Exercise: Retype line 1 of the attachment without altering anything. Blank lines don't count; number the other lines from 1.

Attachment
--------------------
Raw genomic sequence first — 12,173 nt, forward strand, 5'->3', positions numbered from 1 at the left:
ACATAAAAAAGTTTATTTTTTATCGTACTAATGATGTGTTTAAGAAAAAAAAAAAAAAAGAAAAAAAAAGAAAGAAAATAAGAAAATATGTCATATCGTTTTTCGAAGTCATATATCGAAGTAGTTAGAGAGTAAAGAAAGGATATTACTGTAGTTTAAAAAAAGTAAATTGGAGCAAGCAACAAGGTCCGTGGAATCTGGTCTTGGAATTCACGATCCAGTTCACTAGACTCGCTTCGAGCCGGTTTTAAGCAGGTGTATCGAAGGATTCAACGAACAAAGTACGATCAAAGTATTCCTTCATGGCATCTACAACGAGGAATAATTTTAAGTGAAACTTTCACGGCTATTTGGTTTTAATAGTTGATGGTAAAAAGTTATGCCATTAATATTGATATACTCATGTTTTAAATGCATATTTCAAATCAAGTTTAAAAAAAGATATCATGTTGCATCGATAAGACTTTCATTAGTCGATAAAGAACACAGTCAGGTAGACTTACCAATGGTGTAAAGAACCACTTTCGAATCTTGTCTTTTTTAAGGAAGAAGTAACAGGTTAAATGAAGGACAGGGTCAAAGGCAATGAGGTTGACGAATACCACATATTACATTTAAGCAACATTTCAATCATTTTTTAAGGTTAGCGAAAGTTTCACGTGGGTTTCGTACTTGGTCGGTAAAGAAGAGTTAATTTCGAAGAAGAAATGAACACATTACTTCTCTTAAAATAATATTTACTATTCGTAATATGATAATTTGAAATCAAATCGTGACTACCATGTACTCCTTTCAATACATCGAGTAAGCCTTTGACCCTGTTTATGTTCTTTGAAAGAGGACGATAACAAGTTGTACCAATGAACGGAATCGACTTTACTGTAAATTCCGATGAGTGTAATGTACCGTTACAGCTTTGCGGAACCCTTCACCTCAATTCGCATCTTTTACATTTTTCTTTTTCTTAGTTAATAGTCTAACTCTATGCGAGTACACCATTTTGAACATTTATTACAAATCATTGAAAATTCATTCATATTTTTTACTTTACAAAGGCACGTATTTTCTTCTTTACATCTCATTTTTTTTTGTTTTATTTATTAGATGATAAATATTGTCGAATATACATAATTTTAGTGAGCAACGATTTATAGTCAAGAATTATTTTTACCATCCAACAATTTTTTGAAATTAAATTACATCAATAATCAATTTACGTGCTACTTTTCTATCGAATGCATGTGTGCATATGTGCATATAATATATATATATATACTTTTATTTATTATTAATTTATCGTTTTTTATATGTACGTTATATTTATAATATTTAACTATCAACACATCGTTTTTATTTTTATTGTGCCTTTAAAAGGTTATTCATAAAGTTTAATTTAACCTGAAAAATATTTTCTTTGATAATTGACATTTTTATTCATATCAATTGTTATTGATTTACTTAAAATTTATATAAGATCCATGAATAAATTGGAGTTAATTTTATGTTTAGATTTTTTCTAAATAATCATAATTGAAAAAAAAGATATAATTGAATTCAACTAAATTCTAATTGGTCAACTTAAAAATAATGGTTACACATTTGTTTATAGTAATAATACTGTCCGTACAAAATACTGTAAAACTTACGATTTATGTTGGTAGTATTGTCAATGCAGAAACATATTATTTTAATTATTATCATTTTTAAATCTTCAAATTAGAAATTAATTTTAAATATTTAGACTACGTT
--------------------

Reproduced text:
Raw genomic sequence first — 12,173 nt, forward strand, 5'->3', positions numbered from 1 at the left: